U.S. Transport Administration will allow passengers to carry small knives on planes
As of April 25, passengers flying to or within the United States may carry pocket knives, golf clubs, lacrosse sticks, pool cues, ski poles, hockey sticks and other items in carry-on luggage. The items previously were banned by the U.S. Transportation Security Administration (TSA) after 9/11 as potential blunt weapons.
The measure brings the U.S. in line with international standards for screening procedures, TSA said on its website.
However, razor blades, scissors and box cutters like the ones used to hijack planes during the 2001 terror attacks will still be prohibited.
Changes to Prohibited Items List
Airline passengers going through U.S. airports will be allowed to take on board small Swiss Army-type knives, provided the blade is no longer than 2.36 inches (6 centimeters) and does not have a locking fixed blade or a molded grip. “This will bring U.S. airport carry-on security rules within International Civil Aviation Organization Standards and our European counterparts,” TSA statement reads.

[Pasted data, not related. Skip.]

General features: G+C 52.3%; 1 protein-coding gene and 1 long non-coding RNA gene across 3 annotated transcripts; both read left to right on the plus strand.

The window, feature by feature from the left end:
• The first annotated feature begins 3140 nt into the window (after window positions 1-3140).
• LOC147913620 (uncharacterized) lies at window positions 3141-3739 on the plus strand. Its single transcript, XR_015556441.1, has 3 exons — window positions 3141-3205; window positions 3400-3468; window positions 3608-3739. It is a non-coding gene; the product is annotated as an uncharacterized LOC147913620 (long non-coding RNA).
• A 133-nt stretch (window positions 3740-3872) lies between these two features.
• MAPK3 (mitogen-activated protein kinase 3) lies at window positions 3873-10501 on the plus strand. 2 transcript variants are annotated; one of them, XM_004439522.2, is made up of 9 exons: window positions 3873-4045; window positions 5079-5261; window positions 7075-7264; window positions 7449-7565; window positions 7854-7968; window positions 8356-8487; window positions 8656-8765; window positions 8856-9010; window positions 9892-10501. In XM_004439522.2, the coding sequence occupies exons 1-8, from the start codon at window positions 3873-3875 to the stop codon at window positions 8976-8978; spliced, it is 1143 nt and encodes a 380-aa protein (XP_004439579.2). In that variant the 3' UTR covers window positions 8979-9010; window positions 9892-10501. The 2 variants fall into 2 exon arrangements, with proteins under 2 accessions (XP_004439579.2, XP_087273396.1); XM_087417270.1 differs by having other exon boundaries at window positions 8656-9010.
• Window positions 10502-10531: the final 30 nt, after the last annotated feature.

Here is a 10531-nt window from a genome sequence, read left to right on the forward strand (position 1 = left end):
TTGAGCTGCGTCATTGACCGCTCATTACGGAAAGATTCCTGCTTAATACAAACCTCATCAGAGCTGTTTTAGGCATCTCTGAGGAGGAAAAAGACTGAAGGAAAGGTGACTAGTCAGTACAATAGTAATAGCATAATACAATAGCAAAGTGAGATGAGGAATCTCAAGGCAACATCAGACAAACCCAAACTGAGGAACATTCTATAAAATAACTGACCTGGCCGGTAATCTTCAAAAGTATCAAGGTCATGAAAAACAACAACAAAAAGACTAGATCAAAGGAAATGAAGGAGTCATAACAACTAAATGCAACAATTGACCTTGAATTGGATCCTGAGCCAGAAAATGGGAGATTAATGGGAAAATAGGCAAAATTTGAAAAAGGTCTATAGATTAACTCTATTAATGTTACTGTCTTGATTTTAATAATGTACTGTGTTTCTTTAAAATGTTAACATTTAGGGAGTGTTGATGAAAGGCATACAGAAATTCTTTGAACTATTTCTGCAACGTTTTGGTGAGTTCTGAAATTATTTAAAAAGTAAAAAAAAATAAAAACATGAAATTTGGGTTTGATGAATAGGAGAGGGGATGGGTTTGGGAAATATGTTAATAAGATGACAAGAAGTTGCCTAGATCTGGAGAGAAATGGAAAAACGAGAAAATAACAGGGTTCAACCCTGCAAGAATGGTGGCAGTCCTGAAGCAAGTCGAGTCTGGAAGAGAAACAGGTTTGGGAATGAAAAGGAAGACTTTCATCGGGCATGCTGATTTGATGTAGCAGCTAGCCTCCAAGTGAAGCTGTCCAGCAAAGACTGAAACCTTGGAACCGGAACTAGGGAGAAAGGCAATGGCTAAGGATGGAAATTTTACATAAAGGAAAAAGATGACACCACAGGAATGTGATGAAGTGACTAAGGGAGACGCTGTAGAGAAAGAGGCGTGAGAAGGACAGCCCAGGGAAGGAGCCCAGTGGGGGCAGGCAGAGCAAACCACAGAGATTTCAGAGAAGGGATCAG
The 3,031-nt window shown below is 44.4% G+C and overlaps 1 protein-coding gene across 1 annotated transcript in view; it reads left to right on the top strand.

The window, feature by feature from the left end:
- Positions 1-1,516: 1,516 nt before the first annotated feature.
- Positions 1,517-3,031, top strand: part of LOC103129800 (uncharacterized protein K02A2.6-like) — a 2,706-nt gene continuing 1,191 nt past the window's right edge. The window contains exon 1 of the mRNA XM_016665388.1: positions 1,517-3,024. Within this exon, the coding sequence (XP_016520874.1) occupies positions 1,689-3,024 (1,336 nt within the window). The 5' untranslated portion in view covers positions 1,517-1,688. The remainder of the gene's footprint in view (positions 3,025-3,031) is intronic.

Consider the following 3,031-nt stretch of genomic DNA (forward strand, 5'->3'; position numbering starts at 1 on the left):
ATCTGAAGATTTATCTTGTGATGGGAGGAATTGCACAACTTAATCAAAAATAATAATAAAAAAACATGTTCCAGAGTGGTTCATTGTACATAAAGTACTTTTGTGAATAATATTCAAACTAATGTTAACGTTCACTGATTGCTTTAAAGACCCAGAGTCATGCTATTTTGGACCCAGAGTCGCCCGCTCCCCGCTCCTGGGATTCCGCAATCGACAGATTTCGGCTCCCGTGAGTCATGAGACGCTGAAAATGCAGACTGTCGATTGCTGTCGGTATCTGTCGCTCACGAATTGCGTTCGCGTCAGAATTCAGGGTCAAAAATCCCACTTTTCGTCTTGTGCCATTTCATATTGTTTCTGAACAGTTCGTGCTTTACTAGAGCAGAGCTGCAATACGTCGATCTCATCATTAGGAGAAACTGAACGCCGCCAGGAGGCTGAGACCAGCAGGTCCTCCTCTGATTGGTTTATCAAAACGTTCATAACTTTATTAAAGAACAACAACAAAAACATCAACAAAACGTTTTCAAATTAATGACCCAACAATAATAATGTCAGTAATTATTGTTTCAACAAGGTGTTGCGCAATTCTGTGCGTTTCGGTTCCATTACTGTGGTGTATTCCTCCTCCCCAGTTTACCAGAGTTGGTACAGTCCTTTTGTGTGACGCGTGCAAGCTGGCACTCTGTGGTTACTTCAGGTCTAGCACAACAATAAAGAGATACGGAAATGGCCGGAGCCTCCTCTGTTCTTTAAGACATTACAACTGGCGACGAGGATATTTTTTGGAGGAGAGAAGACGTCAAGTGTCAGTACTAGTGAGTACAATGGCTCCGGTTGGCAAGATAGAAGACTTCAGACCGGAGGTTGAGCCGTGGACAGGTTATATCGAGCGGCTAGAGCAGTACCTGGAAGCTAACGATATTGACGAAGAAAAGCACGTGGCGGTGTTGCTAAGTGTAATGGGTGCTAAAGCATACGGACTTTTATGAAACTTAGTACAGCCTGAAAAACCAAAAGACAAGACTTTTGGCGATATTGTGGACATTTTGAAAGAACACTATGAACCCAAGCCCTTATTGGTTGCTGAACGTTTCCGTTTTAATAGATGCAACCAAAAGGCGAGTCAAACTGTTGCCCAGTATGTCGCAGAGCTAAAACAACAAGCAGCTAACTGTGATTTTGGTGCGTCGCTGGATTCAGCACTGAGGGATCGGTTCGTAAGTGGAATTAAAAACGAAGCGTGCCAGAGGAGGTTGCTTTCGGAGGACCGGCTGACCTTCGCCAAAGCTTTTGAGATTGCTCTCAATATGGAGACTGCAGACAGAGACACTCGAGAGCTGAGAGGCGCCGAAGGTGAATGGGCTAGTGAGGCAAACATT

The ruling has drawn sharp criticism from airlines and unions representing flight attendants, air marshals and pilots. This week the U.S. House Homeland Security subcommittee on transportation will have a hearing regarding the decision.
Last Friday, flight attendants protested the TSA policy change by handing out fliers at various U.S. airports with the slogan “No knives, ever again.” Also the Association of Professional Flight Attendants put up a website (noknivesonplanes.net) asking people to write letters demanding their congressmen reverse the TSA’s decision.
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